Parenting Press®Parenting Press home pageOnline Media Kit
25 Things to Do When Grandpa Passes Away,
Mom and Dad Get Divorced, or the Dog Dies

by Laurie Kanyer, M.A.
Lauri Kanyer

the Book
the Author
the Illustrator
Parenting Press

Feature story:
Kanyer Offers "First Aid for Your Soul"

Counselor Cites 5 Ways to Help Grieving Children

Media questions

Reviewer and reader comments

Order the book

Parenting Press home page

Media kits introduction

Book Cover

Looking for a sidebar?

Counselor Cites 5 Ways to Help Grieving Children

Accepting losses and grieving those losses is important for all of us. It's especially important for children. Laurie Kanyer's new book, 25 Things to Do When Grandpa Passes Away, Mom and Dad Get Divorced, or the Dog Dies, recognizes that there are many kinds of losses in our lives. It also acknowledges that the grieving process differs from one person to another. For children, physical activities can be a valuable way of accepting and working through a loss.

Kanyer says there are five essential ways to help grieving children:

  • Person-to-person connections. Because children see themselves through the eyes of other people, their mental picture of reality is shattered when someone dies or moves. They need affectionate physical interaction (such as hugs and quiet converstions) with those people who remain to create a new picture of reality.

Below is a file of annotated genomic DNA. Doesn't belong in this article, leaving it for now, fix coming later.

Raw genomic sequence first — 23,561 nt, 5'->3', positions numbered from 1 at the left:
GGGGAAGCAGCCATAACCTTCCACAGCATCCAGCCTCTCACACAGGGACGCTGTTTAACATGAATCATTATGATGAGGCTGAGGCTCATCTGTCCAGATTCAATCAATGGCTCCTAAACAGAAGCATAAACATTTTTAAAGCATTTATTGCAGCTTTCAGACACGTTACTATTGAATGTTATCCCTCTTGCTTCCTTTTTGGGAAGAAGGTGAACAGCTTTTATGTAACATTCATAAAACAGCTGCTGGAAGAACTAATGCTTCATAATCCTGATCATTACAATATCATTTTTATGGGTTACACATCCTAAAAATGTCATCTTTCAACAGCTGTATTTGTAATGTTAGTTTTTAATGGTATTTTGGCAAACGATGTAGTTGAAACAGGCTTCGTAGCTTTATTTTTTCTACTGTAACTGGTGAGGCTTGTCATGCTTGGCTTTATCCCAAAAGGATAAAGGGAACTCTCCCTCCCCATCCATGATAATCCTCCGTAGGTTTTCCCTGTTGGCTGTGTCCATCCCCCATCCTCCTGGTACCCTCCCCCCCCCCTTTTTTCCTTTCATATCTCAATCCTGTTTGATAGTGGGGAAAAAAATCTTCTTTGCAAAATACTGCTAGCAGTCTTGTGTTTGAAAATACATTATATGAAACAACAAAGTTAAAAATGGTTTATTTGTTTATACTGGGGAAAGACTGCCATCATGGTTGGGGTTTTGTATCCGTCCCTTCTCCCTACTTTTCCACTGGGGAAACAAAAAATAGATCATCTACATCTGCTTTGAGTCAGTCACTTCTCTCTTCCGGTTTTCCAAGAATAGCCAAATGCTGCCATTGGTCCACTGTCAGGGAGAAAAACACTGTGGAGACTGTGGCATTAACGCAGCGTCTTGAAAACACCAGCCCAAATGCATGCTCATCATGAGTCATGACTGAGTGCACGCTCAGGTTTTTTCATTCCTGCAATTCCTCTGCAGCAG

• Soothing repetitive activities. Repetitive motion--rocking, sand and water play, walking--replicates the natural heartbeat and the rhythm of breathing, allowing grief energy to move through the body at a regular pace and reduce tension.
  • Keepsakes and memorials. Creating something visual expands the child's capacity to think about and remember a loved one. Planning the ceremony--a funeral, perhaps, or the anniversary of a birthday--is as valuable as taking part in it.
  • Large muscle activities. Hitting people and throwing things are examples of how kids demonstrate grief with angry, aggressive behavior. An adult's job is to help kids find appropriate big-muscle activities such as gardening, drumming or throwing balls so that grief energy can be expressed safely.
  • Small muscle activities. Making something they can see, feel and touch that represents their memories and feelings gives children a sense of control and power. The process--drawing, working with clay, or beading an Indian "time ball"--is more important than the product.

For more suggestions of activities that can help children grieving a loss--a death, a divorce, a move--see 25 Things to Do When Grandpa Passes Away, Mom and Dad Get Divorced, or the Dog Dies.

For more information, contact the Parenting Press publicity department at (800) 992-6657, ext. 105 or (206) 364-2900, ext. 105, or email our Publicity Coordinator.